The protocol for the IIT phase has been previously described in detail.6 ,10 ,12 Briefly, the participants underwent a 4-week course of multiple daily insulin injection therapy consisting of basal insulin detemir and premeal insulin aspart with starting total daily doses of 0.2–0.4 U/kg (based on initial degree of hyperglycemia and dietary habits), divided as 60% bolus insulin and 40% basal insulin. Participants were asked to perform self-monitoring of capillary blood glucose (SMBG) at least four times per day and to send their SMBG records to the study nurse at least three times per week for insulin dose titration. Insulin doses were titrated to target fasting and premeal glucose between 4.0 and 6.0 mmol/L and 2-hour postprandial glucose <8 mmol/L. Hypoglycemia was defined as capillary blood glucose ≤3.9 mmol/L, and was classified as severe if it required third-party assistance and/or involved impairment of consciousness.
Participants who achieved fasting venous glucose <7.0 mmol/L 1 day after stopping IIT (reflecting the capacity of endogenous insulin secretion to maintain fasting glucose in the non-diabetic range)13 ,14 were considered eligible for 1:1 randomization to either liraglutide or identical placebo. The details of the randomization protocol were described previously.10 Participants were then assessed every 12 weeks, including OGTT and measurement of A1c. If participants had A1c ≥8.0% at any visit, metformin rescue therapy was initiated to avoid exposure to excessive hyperglycemia. If participants then had an A1c ≥8.0% while on metformin rescue therapy, the protocol was stopped and the patient returned to usual clinical care. As previously reported,10 five participants in the placebo arm required metformin during the trial. Diabetes remission was defined as A1c <6.5% with no antidiabetic medication in the preceding 3 months.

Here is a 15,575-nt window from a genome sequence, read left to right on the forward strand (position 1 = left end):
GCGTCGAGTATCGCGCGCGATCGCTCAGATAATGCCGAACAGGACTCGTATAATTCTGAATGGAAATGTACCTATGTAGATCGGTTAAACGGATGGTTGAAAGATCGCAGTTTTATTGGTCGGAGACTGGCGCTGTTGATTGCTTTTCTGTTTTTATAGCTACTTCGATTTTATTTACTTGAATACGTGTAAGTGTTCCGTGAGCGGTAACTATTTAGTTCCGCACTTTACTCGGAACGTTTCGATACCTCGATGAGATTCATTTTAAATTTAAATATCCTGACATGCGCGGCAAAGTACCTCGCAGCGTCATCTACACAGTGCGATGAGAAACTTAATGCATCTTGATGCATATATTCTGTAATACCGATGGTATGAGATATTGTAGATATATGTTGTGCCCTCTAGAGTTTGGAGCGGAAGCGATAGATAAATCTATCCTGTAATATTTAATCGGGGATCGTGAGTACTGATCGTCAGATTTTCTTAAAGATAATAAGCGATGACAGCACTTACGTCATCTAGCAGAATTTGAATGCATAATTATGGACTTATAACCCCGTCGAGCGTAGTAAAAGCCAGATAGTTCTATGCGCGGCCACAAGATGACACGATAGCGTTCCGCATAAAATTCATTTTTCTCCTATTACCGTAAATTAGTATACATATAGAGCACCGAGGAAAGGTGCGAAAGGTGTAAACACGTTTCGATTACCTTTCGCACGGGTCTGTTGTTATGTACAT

Participants underwent 2-hour 75 g OGTT at baseline (before IIT), 1-day post-IIT, and each of 12, 24, 36, and 48 weeks thereafter. Each OGTT was performed in the morning after overnight fast. For each OGTT, venous blood samples were drawn for measurement of insulin, C peptide, and glucose at fasting and at 10, 20, 30, 60, 90, and 120 min following ingestion of the 75 g glucose load. Specific insulin was measured with Roche Elecsys-1010 immunoassay analyzer and electrochemiluminescence immunoassay kit, and C peptide was measured with Roche Modular system and electrochemiluminescence immunoassay kit (Roche Diagnostics, Laval, Canada). Serum glucagon was measured from samples at fasting and at 30, 60, 90, and 120 min on each OGTT by manual ELISA (R&D Systems, Minneapolis, Minnesota, USA), with detection limit of 14.7 pg/mL and analytical range of 31.3–2000 pg/mL.